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There is no hard and fast answer to addressing a problem behaviour.
The following information is provided as a tool to help the Caregiver find the solution that works for situation they are faced with.
When you got dressed this morning, you probably didn’t think much about all the little movements involved that require dexterity, flexibility and a bit of strength. You most likely didn’t give it a second thought when you pulled your shirt over your head, zipped a zipper, fastened buttons or pulled on your socks and shoes.
As an individual's dementia progresses, dressing and grooming can become more and more challenging. For millions of our elderly, those simple acts can also be painful, frustrating and nearly impossible because of physical limitations resulting from frailty, illness or disability.
As a Caregiver, by encouraging and complimenting your loved ones in their efforts to dress and groom, you can help them to continue with the daily ritual of dressing and boost their esteem and mood at the same time. For the dementia sufferer, without the caregiver, The person may wear a sweater in the summer, or he or she may wear a shirt backwards. Eventually, your loved one may not know when to change clothes or what article goes where.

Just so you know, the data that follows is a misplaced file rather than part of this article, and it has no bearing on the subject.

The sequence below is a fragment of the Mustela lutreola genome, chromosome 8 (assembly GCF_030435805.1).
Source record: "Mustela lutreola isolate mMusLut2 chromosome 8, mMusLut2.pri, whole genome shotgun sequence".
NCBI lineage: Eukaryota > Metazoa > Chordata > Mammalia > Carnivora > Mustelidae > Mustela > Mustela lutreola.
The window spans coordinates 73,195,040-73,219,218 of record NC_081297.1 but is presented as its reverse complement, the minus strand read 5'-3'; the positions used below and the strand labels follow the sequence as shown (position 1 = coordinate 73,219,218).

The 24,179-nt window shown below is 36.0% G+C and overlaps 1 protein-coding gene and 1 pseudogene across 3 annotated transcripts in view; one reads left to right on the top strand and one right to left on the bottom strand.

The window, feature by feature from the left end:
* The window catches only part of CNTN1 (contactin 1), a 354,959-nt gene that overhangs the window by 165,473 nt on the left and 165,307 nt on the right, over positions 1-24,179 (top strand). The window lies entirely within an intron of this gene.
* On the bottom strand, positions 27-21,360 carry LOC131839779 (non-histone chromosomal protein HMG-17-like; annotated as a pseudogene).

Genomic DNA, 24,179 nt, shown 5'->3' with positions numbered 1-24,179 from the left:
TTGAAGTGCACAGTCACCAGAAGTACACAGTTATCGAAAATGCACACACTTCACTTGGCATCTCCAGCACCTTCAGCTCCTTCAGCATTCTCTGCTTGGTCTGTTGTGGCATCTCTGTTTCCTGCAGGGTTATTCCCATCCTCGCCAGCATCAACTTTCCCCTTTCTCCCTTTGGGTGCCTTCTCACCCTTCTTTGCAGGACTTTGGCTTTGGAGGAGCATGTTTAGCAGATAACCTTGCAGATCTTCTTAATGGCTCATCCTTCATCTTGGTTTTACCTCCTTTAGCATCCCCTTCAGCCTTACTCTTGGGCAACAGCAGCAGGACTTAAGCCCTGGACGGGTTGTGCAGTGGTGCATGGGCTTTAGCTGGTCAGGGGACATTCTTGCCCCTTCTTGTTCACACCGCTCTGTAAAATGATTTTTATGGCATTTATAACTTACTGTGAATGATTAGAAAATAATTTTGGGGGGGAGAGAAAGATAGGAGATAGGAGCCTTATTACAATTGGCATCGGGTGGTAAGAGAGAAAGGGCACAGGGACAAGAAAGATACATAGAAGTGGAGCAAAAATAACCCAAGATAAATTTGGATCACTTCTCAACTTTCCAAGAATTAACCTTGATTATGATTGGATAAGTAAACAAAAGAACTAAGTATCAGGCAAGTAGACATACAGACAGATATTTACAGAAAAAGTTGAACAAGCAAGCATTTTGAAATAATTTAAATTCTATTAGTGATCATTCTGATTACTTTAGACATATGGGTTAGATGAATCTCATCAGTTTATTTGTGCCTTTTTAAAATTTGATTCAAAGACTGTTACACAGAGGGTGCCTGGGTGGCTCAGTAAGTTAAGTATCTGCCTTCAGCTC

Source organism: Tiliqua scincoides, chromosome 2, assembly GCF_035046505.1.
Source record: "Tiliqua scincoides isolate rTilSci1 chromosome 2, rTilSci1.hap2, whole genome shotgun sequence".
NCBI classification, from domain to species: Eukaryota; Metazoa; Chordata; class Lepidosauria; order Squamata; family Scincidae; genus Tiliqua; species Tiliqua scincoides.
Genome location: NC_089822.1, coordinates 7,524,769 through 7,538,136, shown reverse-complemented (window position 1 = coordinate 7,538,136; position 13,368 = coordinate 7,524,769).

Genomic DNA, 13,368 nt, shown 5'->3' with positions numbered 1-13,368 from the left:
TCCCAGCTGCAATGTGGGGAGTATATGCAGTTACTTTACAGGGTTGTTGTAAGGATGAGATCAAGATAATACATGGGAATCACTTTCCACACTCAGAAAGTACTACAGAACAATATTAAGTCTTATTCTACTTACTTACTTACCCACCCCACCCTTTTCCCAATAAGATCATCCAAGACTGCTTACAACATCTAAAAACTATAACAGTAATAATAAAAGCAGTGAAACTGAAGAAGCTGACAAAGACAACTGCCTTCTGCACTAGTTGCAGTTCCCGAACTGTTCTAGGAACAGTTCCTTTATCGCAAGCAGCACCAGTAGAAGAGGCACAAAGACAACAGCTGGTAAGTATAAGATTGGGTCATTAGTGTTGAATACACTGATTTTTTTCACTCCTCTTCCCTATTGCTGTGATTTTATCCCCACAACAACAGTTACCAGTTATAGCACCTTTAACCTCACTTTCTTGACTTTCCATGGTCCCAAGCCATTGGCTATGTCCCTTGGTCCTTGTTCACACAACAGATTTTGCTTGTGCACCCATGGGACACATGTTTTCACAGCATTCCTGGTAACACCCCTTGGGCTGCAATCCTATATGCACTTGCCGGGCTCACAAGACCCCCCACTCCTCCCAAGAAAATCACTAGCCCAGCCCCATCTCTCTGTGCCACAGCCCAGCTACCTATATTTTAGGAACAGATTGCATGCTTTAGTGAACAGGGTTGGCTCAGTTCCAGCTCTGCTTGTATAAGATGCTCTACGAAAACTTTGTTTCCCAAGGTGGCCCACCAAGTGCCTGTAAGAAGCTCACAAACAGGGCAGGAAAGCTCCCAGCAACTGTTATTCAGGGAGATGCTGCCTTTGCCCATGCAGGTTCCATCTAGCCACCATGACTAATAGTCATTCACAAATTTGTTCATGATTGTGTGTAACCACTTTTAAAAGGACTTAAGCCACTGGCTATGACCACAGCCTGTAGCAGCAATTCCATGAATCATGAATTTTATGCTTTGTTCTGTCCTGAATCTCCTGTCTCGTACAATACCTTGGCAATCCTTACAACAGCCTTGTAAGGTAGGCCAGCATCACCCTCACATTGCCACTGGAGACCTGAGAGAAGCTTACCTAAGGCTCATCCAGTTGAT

Physiological or Medical Causes
- Depression, causing a loss of interest in personal hygiene
- Physical illness, causing a loss of interest in personal hygiene (e.g. flu, infections, etc)
- Changes in gross motor skills (unsteady balance, problems with walking or arm movements)
- Changes in fine motor coordination skills (zippers, buttons)
- Memory loss from dementing illness.
- Sometimes people with dementia no longer have the ability to remember if they are getting dressed or undressed.
- Or they may forget to change their clothes.
- Side effects of medications causing dizziness, stiff joints
- Poor lighting ... unable to see clothes in closet or drawer.
- Too many distractions ... such as noise, people, clutter in the room
- Lack of privacy (especially in institutional settings)
- Room temperature too cold.
- Task to complicated.
- Caregiver not giving simple or clear enough instructions.
- Attention span too short for task.
- Person no longer able to make decisions about what to wear.
- Person no longer understands how to get dressed
- Feeling of being rushed by caregiver
- Fear or anxiety
- Feeling embarrassed about having to dress in front of caregiver
- Humiliation of being reminded to get dressed.
- No longer being able to recognise parts of body
- Have a good medical work-up to discover any possible causes or medical reactions contributing to problems with dressing.